Gilmore denies charge 'bully' claim
Tanaiste Eamon Gilmore has been forced to deny accusations of bully-boy tactics over the introduction of the household charge.
As the March 31 deadline for homeowners to register for the 100 euro levy approaches, he also shrugged off warnings of a mass revolt and insisted the charge and cut-off date will remain in place.
"I'm not bullying anybody, I'm not threatening anybody," said Mr Gilmore.
"I'm simply stating what is a fact. The fact is the Government introduced a household charge of 100 euro. We don't think that it serves any value for anybody to be bullying or threatening."
The Government has warned that householders who fail to pay the charge on time could face fines, late payment penalties and court action.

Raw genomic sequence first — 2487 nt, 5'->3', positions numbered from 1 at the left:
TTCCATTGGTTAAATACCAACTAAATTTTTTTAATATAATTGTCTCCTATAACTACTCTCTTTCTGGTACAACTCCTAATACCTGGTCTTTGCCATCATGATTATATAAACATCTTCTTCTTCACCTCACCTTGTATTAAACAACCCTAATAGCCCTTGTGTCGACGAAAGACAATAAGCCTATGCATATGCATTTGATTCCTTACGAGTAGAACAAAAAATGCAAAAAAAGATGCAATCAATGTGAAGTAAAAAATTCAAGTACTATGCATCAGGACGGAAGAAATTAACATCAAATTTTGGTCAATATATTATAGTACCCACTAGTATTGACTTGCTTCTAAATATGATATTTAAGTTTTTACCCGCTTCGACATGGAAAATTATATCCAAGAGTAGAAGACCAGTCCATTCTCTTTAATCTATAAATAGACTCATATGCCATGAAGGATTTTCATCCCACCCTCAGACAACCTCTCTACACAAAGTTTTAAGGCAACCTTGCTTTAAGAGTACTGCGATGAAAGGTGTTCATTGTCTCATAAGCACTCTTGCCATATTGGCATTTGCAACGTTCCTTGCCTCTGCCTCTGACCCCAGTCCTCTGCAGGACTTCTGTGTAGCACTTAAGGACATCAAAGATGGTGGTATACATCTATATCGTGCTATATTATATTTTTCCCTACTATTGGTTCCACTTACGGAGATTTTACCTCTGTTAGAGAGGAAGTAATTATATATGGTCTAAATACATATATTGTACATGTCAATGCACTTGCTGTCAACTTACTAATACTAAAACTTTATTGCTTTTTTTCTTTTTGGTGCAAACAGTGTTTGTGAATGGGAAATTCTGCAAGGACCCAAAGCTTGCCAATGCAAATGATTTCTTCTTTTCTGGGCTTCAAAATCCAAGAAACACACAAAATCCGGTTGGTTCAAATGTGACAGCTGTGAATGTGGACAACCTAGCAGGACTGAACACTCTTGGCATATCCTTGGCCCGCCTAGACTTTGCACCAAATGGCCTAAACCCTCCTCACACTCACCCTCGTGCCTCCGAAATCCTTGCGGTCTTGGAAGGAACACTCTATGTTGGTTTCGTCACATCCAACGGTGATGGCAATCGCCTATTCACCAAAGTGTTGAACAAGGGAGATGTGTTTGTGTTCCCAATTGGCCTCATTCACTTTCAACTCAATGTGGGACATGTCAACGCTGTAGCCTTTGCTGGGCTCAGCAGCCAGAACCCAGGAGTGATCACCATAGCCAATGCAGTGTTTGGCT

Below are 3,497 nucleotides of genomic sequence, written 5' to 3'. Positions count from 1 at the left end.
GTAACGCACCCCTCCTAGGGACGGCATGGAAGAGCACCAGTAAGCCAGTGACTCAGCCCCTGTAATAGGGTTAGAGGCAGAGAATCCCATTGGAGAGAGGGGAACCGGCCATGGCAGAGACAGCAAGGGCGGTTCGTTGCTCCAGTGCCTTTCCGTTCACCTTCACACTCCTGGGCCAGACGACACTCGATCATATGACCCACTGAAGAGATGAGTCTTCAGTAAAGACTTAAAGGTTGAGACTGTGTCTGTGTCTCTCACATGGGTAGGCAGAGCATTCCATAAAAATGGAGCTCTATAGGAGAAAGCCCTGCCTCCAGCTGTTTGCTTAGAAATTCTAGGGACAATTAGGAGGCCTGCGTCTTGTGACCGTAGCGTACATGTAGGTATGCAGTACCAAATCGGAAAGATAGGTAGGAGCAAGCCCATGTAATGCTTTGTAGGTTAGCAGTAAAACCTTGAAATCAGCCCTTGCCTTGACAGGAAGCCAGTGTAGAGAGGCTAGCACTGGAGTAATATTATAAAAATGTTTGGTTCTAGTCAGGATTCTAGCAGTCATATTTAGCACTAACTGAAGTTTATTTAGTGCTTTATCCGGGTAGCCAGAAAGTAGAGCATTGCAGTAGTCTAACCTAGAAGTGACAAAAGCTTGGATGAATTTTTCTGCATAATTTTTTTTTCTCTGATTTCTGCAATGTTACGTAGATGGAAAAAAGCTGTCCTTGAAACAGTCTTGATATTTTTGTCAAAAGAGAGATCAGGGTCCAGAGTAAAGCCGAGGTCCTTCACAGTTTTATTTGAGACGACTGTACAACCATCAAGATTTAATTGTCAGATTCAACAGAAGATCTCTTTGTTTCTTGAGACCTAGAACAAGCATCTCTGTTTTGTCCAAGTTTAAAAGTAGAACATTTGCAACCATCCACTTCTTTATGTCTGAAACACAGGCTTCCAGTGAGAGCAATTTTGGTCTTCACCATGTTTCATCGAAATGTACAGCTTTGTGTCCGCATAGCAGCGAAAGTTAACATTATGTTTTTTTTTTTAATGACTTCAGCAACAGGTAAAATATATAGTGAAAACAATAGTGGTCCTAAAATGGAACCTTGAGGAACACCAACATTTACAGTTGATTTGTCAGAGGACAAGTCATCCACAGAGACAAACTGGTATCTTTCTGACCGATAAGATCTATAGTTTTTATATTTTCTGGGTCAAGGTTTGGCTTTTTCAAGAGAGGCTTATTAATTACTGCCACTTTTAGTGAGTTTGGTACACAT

About three-quarters of householders have not yet registered for the charge despite the looming deadline.
Latest figures from the Department of the Environment have recorded another 31,754 households registered and been processed since 4pm, on Monday taking the total to 395,232.
Some 1.6 million homes are eligible and to date only 39.5 million euro has been raised.
Thousands flocked to the National Stadium on Saturday in protest against the charge while a huge rally is expected to be staged at the Fine Gael Ard Fheis in Dublin this weekend.
The Government hopes to raise 1.6 billion euro, which will fund public services including parks, pathways and libraries.